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Report of the Expert Group on the Judgment in the A, B and C v. Ireland Case: Statements (Resumed) (Continued)

Thursday, 6 December 2012

Dáil Éireann Debate
Vol. 785 No. 3

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(Speaker Continuing)

[Deputy Mattie McGrath: Information on Mattie McGrath Zoom on Mattie McGrath] This is not even to mention that the medical science of psychiatry does not consider abortion as a treatment for suicidal indication in pregnancy. On the contrary, there is a growing consensus that abortion can actually damage women's mental health in some cases. Do we really want to provide for abortion on grounds that have no basis in medical science? I am no medical expert but I accede to the medical experts. We need to take care not to actually harm women.

We must make haste slowly and give the matter careful consideration. We cannot be bullied or pushed by this frenzy and we cannot be forced. I appeal to the media and the programme makers. I have received some of the nastiest e-mails. I remember the last two referendum campaigns. I was involved in some of them. We had a recent referendum in which opinion polls indicated one thing and the result by the people was completely different. Let us not forget we have an intelligent electorate. There was another opinion poll last week but one must question these opinion polls in the way the questions are phrased and the types of answers they want to get.

We cannot be bullied and while we can have this debate, we must await the outcome of all the investigations. In the fullness of time when we have done the investigations I hope the Indian media, which have castigated us here, might be able to see fit to apologise to our country because we have a pretty proud record on human rights, unlike the record in India and in other parts of the world. I think of Mother Teresa and others who have given valiant service in helping children in that country. We cannot be forced to legislate in an environment of a frenzy of international madness. We must await the facts.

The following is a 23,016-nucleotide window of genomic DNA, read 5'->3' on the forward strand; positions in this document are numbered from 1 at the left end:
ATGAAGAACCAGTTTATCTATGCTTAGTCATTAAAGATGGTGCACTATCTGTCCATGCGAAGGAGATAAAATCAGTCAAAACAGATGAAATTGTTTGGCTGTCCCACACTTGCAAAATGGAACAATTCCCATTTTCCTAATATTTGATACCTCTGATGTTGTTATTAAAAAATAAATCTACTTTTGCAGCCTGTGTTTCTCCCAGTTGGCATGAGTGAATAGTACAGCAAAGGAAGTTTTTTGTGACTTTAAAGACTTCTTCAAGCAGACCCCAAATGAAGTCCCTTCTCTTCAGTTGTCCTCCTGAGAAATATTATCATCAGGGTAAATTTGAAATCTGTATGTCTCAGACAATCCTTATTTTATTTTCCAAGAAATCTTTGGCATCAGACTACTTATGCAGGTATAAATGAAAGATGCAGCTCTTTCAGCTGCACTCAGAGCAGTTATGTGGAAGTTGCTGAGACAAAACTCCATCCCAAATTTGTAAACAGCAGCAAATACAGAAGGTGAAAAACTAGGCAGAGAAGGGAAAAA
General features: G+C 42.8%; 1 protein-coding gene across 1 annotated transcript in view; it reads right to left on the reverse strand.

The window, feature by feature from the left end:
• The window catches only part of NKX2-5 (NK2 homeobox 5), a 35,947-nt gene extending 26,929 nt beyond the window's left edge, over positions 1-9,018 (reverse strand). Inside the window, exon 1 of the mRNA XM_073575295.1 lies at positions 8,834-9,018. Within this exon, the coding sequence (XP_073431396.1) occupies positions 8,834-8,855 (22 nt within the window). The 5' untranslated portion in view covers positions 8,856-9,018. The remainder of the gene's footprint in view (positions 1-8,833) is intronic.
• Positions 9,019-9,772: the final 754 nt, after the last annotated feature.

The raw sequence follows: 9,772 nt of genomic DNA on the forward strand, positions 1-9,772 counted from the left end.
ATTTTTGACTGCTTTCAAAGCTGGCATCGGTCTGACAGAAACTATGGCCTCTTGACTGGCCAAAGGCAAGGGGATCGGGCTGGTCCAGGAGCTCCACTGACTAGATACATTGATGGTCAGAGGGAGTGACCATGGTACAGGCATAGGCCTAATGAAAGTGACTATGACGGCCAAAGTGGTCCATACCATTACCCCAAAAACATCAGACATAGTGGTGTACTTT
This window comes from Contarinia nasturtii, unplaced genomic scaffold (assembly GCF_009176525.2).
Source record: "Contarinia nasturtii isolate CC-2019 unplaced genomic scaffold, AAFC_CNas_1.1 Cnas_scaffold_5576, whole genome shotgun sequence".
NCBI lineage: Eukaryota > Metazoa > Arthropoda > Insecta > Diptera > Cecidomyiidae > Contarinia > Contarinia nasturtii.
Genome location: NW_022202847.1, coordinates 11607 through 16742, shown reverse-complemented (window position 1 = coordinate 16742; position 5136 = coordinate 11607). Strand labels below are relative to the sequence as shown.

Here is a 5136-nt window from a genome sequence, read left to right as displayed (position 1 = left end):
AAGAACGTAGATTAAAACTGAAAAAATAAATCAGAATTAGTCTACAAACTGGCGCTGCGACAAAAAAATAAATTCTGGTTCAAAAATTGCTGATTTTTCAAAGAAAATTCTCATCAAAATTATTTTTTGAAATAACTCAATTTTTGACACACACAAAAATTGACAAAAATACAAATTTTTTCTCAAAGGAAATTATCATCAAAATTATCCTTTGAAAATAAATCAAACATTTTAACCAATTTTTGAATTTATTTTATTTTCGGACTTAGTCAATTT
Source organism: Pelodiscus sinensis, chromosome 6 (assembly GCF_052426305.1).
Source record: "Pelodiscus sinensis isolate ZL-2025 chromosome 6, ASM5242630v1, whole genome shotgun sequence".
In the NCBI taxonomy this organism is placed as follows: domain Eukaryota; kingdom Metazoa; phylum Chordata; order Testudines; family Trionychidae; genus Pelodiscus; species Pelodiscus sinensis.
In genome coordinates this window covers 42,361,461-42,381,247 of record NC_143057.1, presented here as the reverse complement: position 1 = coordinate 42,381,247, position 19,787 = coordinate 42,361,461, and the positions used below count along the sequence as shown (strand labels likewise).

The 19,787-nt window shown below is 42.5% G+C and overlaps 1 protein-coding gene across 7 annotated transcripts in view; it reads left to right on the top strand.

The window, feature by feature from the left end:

I have heard reports that members of staff of University Hospital Galway and their parents have been subjected to all kinds of allegations. We are not a democracy if we are going to be pushed into legislation without the facts. We live in a modern world of fast communications. I challenge some of the pro-choice groups over last week's behaviour and over the people involved, whether knowingly or unknowingly, at those gates. They were there again last night and they threatened to come to my town and Deputy Tom Hayes's town last week, and we had to have a huge Garda presence. I challenge the people who organised the rally and invited them down. We must have responsibility for our actions and cannot allow mob law. We cannot allow a frenzy to push us into voting in a particular way.

I thank the Acting Chairman for his forbearance. I add my voice to the call for cool, calm reflection. We should await the outcome. I salute those working at UHG because we cannot throw the baby out with the bathwater. It is challenging to work in any hospital and life-saving decisions are made on an hourly basis. We have to await due process.

Deputy Gerald Nash: Information on Gerald Nash Zoom on Gerald Nash I am glad to have this opportunity to comment on the report of the expert group on the judgment of the A, B and C v. Ireland case. The reason we have this report at all is that Labour insisted on it being part of the programme for Government. For 20 years now, the Labour Party has been a strong, and often a lone, voice on the need to act on the judgment in the X case. The Labour Party has never been silent on this matter. I have the scars on my back from this debate. I am only too well aware that this issue has been with us for 20 years. This is the first Government that has decided we are going to deal with it. Six previous governments have, shamefully, in my opinion, neglected and failed to act on the 1992 Supreme Court judgment. As the Minister for Health has said on the record of the House, this Government will not be the seventh.